Influential Women Series: Ursula von der Leyen
In this series of Cheat Sheets, we are celebrating the lives and achievements of influential women, as chosen by our writers.
Today, Victoria looks at Ursula von der Leyen's journey to becoming President of the European Commission.
Who is Ursula von der Leyen?
Ursula von der Leyen, born Ursula Gertrud Albrecht, is a German politician who has revolutionised European politics ever since she decided to run for office in 2003. She was elected in December 2019 as the President of the European Commission.
She studied Economics and graduated from the London School of Economics and Political Science. She then returned to Hannover, Germany, to study medicine, graduating in 1987. She specialised in gynaecology and married Doctor Heiko von der Leyen. She moved to Stanford, California with her husband for four years, before returning to Germany in 1996 and joining the Department of Epidemiology, Social Medicine and Health System Research at Hannover Medical School until 2002, receiving a Master’s degree in Public Health from this institution.
How did a doctor become President of the European Commission?
She joined the Christian Democratic Union of Germany in 1990, and upon returning to Germany after living in California, she was in the Committee on Social Policy of the Union in Lower Saxony from 1996. In 2003, she was elected to the Parliament of Lower Saxony, and appointed Federal Minister of Family Affairs and Youth in Chancellor Merkel’s 2005 cabinet. In 2009, she was elected to represent Hannover at the German Parliament and chosen Minister of Labour and Social Affairs. She was elected twice as deputy for the Merkel administration, and in 2013, she became Germany’s first female Minister of Defence.
Interestingly, von der Leyen received much criticism from German politicians on her management of the armies and defence corps, while receiving much praise from international politicians for her decision-making. Angela Merkel’s successor, Annegret Kramp-Karrenbauer, is von der Leyen’s number one critic, calling her work as Defence Minister insufficient and “not good enough”. However, German newspaper Die Welt reported that Ursula von der Leyen is highly respected by the defence ministers from the North Atlantic Treaty Organization (NATO) to the point that she was considered as the successor for the position as Secretary General of NATO. Nonetheless, in 2019, the European Council, specifically French President Emmanuel Macron, proposed Von der Leyen as their candidate for the President of the European Commission position, and since her victory they have worked closely to “regenerate Europe.”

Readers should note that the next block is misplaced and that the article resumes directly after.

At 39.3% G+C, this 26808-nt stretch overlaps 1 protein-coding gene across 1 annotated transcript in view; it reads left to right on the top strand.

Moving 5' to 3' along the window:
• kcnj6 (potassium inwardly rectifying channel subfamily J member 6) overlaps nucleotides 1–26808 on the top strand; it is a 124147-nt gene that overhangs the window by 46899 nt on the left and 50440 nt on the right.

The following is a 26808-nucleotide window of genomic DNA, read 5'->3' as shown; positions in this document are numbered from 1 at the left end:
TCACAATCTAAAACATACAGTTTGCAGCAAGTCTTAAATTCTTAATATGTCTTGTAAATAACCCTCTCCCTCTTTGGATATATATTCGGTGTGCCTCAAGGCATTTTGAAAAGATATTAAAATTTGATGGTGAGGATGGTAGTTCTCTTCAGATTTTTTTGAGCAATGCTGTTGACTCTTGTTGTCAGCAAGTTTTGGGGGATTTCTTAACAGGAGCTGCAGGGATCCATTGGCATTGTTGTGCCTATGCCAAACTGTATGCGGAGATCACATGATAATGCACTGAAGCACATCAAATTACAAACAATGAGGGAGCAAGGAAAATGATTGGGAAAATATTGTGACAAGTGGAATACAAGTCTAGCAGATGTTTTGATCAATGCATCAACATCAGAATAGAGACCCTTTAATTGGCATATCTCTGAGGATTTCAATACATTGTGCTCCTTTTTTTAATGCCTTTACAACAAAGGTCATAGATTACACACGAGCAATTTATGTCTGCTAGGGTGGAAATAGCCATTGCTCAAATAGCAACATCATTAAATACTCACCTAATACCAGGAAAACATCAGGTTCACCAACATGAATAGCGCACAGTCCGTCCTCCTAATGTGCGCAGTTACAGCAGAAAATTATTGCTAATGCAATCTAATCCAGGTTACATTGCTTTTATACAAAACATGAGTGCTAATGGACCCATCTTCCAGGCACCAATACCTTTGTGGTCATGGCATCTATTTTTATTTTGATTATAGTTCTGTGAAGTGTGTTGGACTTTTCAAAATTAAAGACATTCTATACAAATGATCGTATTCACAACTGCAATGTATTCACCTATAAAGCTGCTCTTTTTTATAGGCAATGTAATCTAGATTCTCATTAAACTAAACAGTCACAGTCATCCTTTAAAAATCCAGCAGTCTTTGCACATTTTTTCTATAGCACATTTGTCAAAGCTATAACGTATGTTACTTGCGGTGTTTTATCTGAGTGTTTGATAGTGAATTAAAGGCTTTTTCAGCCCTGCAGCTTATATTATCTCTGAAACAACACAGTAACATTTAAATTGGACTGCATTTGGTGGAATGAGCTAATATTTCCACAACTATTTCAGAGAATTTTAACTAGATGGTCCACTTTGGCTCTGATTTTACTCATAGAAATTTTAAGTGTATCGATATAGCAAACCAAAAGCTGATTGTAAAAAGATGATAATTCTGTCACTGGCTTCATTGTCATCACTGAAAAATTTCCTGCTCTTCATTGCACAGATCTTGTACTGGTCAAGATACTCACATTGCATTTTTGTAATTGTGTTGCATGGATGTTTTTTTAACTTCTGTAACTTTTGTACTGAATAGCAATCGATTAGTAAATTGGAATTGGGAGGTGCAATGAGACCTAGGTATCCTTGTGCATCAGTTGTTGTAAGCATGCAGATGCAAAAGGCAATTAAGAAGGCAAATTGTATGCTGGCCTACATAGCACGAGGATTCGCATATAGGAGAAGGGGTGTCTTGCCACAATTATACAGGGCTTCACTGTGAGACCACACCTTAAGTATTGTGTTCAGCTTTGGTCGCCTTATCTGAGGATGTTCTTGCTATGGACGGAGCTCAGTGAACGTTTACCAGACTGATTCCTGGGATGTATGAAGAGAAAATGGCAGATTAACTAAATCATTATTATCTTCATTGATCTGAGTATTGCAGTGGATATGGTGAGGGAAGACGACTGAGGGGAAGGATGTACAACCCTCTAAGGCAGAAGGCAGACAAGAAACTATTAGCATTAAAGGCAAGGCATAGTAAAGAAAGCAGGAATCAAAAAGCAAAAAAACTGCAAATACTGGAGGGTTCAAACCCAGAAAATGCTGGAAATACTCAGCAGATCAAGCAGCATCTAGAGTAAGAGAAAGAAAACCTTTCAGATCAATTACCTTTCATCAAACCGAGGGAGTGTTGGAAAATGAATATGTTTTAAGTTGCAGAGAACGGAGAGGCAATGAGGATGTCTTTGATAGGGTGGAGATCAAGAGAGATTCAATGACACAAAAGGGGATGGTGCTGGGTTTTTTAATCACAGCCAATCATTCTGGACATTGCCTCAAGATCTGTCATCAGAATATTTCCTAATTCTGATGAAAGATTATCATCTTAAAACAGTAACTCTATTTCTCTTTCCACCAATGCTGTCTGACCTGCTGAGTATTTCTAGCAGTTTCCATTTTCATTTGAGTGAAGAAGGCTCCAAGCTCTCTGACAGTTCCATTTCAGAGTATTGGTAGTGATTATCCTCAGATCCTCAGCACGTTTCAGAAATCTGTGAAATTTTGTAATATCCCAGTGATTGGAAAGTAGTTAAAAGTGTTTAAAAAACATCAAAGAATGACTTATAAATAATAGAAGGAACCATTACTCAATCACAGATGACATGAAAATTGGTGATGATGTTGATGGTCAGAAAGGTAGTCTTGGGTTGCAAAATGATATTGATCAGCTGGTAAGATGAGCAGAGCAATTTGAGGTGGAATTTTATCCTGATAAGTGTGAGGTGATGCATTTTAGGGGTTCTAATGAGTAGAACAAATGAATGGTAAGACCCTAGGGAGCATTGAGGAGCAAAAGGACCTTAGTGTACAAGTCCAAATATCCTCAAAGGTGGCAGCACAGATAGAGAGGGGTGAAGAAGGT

The 3Gs challenge
Ursula von der Leyen must face the 3Gs: Germany, Gender, Global.
Many of the actions that von der Leyen has taken, from the retreat of German troops from Afghanistan as defence minister to her coronavirus security roadmap as President of the European Commission, seems to be praised by everyone except Germany. Current and former members of the Ministry of Defence “describe her management style as distant and defensive,”. It is believed that in a male-dominated area like the Defence Ministry, many of her male counterparts tried to discredit her and would block her proposals and requests.
This brings us to our second G, gender. As a woman in politics, she was targeted for being too emotional and soft, being called Germany’s weakest minister by President Martin Schulz. During the recent Sofagate, she was left standing during a summit with President Erdogan and President Michel. In true von der Leyen fashion, she used this situation to reinstate her efforts for women equality and protection, and indirectly called out Turkey for backing out of the Istanbul Convention. And this is where the third G comes into play, Global. Although she is viewed as a prominent politician, she is also challenged by international leaders who continue to oppose her efforts to “regenerate Europe”, and many times, criticise her portfolio and agenda as delusional.
Legacy of Ursula von der Leyen
Despite the controversies and PR attacks on her image, von der Leyen continues to pave the way for gender equality in the Commission, and in European politics. She defends women in the political world and continues to state her support for female involvement in a male-run sphere. Her fight for a gender-balanced Commission opens the door to more women’s participation in decision-making and policy drafting, which helps create a fairer world where everyone is included and seen. In her own words, “I am convinced that the pursuit of freedom defines humanity.”.
Head to our Gender Issues & Feminism section to read about the other women who have inspired A News Education's writers.